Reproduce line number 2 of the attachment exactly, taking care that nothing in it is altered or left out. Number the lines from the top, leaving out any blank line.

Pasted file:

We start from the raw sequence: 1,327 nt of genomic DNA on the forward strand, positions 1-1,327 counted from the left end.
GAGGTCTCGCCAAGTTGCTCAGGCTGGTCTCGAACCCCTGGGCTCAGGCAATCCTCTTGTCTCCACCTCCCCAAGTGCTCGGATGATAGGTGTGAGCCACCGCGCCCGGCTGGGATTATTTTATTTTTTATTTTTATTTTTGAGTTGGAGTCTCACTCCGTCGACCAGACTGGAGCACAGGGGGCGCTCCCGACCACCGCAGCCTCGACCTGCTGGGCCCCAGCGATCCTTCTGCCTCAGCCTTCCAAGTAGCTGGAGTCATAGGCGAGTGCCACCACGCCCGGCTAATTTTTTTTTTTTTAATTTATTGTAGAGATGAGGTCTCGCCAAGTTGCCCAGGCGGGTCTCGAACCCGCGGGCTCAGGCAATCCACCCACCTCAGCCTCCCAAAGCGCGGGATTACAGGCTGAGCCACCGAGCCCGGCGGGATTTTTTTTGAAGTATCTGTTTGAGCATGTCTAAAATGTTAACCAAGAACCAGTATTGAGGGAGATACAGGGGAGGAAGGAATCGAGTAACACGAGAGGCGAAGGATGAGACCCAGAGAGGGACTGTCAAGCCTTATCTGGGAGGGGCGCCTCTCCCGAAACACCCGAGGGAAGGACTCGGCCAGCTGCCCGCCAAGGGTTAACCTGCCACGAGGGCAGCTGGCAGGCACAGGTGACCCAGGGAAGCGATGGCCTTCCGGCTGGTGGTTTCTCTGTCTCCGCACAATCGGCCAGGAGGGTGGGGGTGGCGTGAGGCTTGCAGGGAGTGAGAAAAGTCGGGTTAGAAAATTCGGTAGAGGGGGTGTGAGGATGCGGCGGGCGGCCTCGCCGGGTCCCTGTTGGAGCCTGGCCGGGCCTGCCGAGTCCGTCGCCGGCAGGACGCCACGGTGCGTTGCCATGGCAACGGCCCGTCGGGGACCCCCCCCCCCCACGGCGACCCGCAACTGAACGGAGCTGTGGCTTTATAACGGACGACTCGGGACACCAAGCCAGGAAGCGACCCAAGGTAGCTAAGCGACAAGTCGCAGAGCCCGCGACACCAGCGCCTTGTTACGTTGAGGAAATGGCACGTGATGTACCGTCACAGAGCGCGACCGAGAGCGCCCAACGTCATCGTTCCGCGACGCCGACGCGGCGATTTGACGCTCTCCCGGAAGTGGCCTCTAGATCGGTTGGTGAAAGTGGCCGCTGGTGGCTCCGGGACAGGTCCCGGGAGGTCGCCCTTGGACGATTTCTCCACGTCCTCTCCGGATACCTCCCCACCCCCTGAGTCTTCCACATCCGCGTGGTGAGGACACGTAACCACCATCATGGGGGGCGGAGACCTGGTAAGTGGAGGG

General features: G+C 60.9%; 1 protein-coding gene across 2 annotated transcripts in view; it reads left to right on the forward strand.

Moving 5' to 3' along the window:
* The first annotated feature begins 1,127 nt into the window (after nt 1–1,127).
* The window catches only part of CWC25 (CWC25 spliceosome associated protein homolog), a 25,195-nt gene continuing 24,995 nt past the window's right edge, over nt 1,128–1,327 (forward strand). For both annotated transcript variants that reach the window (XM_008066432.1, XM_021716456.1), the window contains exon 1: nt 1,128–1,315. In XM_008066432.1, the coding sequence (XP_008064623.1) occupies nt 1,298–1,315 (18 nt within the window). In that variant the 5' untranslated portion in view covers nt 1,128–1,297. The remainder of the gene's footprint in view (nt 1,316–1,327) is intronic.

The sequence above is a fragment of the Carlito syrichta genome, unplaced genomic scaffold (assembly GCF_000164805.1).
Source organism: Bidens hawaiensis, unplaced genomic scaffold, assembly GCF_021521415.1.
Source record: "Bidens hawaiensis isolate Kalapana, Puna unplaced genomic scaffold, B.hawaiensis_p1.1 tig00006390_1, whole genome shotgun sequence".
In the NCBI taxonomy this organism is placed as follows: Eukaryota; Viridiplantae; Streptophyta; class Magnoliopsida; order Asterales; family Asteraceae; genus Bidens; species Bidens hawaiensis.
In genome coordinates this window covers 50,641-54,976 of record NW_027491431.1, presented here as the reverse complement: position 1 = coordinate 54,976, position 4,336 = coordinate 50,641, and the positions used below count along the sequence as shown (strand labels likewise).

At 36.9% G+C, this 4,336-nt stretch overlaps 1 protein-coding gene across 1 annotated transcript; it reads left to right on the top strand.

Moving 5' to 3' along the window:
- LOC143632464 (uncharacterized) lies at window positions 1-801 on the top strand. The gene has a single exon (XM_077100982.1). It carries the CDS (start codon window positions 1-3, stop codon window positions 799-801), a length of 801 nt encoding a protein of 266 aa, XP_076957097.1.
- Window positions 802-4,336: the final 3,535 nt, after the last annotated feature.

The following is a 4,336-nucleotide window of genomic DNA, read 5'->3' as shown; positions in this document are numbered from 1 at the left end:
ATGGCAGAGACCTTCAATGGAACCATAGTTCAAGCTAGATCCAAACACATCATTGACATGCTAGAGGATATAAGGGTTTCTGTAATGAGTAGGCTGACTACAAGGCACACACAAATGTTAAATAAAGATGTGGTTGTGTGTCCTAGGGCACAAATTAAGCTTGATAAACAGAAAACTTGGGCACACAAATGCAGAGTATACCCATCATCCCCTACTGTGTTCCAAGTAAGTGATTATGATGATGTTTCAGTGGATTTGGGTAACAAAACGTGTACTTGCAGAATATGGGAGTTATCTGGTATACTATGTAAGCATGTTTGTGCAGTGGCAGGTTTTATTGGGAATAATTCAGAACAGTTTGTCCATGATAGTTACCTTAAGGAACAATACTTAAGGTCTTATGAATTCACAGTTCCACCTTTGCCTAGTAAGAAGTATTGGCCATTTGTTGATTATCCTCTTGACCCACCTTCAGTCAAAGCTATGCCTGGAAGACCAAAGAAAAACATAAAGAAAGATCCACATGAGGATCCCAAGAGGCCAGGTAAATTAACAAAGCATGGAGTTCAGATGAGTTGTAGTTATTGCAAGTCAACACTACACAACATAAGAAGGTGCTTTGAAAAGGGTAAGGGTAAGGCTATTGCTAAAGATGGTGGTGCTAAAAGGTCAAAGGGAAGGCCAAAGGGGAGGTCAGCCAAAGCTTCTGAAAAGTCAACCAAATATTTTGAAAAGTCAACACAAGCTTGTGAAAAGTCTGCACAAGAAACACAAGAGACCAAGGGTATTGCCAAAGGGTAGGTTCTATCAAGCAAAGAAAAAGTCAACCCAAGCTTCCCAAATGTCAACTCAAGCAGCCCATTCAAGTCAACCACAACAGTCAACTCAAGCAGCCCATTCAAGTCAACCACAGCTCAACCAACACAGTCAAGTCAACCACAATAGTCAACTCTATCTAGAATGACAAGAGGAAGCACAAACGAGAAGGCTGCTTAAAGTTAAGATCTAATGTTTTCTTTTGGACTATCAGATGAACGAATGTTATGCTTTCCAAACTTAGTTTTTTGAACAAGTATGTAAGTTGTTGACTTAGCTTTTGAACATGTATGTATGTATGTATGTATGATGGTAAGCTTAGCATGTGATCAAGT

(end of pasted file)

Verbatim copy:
GAGGTCTCGCCAAGTTGCTCAGGCTGGTCTCGAACCCCTGGGCTCAGGCAATCCTCTTGTCTCCACCTCCCCAAGTGCTCGGATGATAGGTGTGAGCCACCGCGCCCGGCTGGGATTATTTTATTTTTTATTTTTATTTTTGAGTTGGAGTCTCACTCCGTCGACCAGACTGGAGCACAGGGGGCGCTCCCGACCACCGCAGCCTCGACCTGCTGGGCCCCAGCGATCCTTCTGCCTCAGCCTTCCAAGTAGCTGGAGTCATAGGCGAGTGCCACCACGCCCGGCTAATTTTTTTTTTTTTAATTTATTGTAGAGATGAGGTCTCGCCAAGTTGCCCAGGCGGGTCTCGAACCCGCGGGCTCAGGCAATCCACCCACCTCAGCCTCCCAAAGCGCGGGATTACAGGCTGAGCCACCGAGCCCGGCGGGATTTTTTTTGAAGTATCTGTTTGAGCATGTCTAAAATGTTAACCAAGAACCAGTATTGAGGGAGATACAGGGGAGGAAGGAATCGAGTAACACGAGAGGCGAAGGATGAGACCCAGAGAGGGACTGTCAAGCCTTATCTGGGAGGGGCGCCTCTCCCGAAACACCCGAGGGAAGGACTCGGCCAGCTGCCCGCCAAGGGTTAACCTGCCACGAGGGCAGCTGGCAGGCACAGGTGACCCAGGGAAGCGATGGCCTTCCGGCTGGTGGTTTCTCTGTCTCCGCACAATCGGCCAGGAGGGTGGGGGTGGCGTGAGGCTTGCAGGGAGTGAGAAAAGTCGGGTTAGAAAATTCGGTAGAGGGGGTGTGAGGATGCGGCGGGCGGCCTCGCCGGGTCCCTGTTGGAGCCTGGCCGGGCCTGCCGAGTCCGTCGCCGGCAGGACGCCACGGTGCGTTGCCATGGCAACGGCCCGTCGGGGACCCCCCCCCCCCACGGCGACCCGCAACTGAACGGAGCTGTGGCTTTATAACGGACGACTCGGGACACCAAGCCAGGAAGCGACCCAAGGTAGCTAAGCGACAAGTCGCAGAGCCCGCGACACCAGCGCCTTGTTACGTTGAGGAAATGGCACGTGATGTACCGTCACAGAGCGCGACCGAGAGCGCCCAACGTCATCGTTCCGCGACGCCGACGCGGCGATTTGACGCTCTCCCGGAAGTGGCCTCTAGATCGGTTGGTGAAAGTGGCCGCTGGTGGCTCCGGGACAGGTCCCGGGAGGTCGCCCTTGGACGATTTCTCCACGTCCTCTCCGGATACCTCCCCACCCCCTGAGTCTTCCACATCCGCGTGGTGAGGACACGTAACCACCATCATGGGGGGCGGAGACCTGGTAAGTGGAGGG